In this photograph, you can see me explaining the structure of my Alphabetic Code Overview Charts - how the sounds are always depicted down the left hand columns and the spelling alternatives for those sounds are shown across the rows.

The colour-coding indicates in which of the 12 units the resources related to each 'grapheme' is provided. Each unit has its own 'webpage' online. The 12 colours also serve to break up the graphemes into manageable and memorable chunks - further helping the understanding and learning of the alphabetic code.

The chart on the right showcases all the key exemplar words and pictures used in the programme. Please note that these charts, and many other versions, are free to download from the free unit 1 webpage!

Here you can see me referring to my Sounds Book Activity Sheets. These are really core to the Phonics International programme and need to be used on a very regular basis alternating with extension work at word, sentence or text level (for the skills of blending, segmenting/spelling and handwriting - and, further, for comprehension exercises and writing creative spelling stories).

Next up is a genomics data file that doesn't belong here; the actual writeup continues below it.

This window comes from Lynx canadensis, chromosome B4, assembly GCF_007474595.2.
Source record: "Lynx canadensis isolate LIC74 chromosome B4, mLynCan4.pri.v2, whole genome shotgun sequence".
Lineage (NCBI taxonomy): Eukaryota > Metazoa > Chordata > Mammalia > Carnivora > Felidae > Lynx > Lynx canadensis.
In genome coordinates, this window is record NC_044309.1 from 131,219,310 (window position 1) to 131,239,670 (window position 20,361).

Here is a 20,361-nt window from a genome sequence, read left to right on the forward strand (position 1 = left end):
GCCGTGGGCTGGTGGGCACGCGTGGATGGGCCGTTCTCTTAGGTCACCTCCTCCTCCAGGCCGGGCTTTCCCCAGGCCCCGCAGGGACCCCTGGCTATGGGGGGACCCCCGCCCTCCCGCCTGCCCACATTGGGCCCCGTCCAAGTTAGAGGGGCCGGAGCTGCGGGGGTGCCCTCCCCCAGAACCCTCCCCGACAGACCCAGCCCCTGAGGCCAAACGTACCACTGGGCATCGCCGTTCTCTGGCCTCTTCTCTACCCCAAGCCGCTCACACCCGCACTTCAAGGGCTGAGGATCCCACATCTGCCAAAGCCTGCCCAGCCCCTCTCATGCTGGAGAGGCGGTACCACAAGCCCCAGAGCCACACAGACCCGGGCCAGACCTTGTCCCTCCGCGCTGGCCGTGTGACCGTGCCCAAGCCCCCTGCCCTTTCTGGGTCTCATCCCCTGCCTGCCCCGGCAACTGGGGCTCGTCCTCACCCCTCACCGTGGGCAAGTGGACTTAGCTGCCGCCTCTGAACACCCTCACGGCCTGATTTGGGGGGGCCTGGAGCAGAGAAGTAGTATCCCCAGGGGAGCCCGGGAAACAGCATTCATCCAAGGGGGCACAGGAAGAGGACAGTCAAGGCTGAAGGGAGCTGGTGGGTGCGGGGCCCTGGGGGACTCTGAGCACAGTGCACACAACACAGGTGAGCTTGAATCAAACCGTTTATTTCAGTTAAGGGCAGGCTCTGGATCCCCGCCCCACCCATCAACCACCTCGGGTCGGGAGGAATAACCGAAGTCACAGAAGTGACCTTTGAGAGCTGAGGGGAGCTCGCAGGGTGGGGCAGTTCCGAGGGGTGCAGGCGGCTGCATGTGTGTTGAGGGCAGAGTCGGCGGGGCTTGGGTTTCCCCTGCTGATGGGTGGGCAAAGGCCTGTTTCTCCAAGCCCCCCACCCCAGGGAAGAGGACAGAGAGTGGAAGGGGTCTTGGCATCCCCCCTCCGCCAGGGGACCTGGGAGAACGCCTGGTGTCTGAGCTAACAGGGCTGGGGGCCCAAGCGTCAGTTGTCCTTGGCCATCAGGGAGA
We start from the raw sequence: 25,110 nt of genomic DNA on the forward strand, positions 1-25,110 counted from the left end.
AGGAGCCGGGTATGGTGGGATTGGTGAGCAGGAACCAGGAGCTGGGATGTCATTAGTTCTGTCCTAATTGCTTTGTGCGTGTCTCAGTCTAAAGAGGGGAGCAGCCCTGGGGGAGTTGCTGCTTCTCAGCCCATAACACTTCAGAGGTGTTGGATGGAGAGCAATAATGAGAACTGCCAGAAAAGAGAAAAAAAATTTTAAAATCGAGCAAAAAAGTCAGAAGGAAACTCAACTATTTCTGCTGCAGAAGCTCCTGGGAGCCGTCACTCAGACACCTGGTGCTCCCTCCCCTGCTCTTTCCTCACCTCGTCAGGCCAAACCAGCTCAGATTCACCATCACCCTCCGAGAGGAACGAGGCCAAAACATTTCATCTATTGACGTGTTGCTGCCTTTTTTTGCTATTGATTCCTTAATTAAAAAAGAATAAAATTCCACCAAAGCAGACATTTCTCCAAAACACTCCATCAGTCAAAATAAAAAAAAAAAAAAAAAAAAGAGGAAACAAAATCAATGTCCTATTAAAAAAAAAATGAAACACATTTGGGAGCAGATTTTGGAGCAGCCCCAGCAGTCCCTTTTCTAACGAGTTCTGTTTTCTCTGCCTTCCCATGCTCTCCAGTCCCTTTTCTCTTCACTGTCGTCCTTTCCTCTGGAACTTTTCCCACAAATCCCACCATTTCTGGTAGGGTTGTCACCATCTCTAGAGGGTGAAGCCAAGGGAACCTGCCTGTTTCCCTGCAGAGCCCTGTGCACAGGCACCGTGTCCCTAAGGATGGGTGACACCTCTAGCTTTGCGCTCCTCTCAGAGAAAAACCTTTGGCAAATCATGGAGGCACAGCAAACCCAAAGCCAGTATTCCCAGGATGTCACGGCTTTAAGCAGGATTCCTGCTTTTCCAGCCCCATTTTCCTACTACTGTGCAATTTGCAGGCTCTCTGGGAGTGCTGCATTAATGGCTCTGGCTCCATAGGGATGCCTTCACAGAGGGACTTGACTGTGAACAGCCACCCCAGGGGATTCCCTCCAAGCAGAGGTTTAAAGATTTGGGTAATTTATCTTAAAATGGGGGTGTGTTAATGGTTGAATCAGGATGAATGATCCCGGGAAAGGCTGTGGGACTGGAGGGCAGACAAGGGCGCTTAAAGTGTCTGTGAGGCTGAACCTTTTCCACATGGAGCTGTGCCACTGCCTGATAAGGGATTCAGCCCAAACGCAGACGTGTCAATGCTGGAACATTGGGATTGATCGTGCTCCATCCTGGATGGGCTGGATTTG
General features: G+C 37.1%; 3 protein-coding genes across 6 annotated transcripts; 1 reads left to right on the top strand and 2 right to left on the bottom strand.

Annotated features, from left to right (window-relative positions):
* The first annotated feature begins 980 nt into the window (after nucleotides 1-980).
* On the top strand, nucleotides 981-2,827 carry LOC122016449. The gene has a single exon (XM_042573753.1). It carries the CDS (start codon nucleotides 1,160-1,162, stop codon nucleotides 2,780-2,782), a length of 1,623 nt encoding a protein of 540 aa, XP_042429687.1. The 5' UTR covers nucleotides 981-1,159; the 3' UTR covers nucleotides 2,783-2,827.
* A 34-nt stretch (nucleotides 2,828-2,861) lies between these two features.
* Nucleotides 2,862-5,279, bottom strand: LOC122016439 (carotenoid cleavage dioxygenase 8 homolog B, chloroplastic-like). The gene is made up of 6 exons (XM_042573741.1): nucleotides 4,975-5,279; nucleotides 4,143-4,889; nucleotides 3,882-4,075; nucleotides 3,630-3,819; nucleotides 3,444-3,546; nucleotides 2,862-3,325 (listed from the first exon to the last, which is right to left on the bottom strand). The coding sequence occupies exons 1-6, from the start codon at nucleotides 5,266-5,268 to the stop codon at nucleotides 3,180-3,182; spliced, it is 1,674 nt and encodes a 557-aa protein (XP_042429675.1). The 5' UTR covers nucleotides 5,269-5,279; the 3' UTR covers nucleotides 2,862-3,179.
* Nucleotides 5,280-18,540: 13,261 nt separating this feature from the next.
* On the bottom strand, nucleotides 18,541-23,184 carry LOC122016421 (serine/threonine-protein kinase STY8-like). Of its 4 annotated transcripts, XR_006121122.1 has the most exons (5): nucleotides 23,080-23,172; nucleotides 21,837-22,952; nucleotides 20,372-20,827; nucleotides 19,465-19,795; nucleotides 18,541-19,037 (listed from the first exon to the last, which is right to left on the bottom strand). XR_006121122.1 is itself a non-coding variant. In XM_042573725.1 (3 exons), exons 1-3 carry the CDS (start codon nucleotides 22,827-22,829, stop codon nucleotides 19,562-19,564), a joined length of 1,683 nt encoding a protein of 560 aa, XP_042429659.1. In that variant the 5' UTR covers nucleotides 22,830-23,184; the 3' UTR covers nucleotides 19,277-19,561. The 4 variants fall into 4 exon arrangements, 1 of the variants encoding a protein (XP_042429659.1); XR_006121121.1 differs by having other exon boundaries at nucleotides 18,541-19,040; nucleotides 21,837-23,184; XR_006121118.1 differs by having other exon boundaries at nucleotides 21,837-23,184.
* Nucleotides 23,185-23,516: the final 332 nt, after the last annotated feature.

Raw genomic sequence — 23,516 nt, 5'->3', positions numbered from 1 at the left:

The guidance for the 'teacher' for the alphabetic code is provided on every single sheet throughout the entire programme - and this can be shared with 'home' and any other adults delivering the programme.

Each Sounds Book Activity Sheet includes the focus letter/s-sound correspondence, a selection of words to sound out and blend (including shorter words and longer words for differentiation), a handwriting section, a drawing mnemonic for phonemic awareness, then fold up the paper up to the large-font grapheme and use the 'back' to go through the oral segmenting and spelling and editing routine. (Please note - you can view me demonstrating the use of the Sounds Book Activity Sheets on the 30 minute video clip - see the Phonics International homepage.)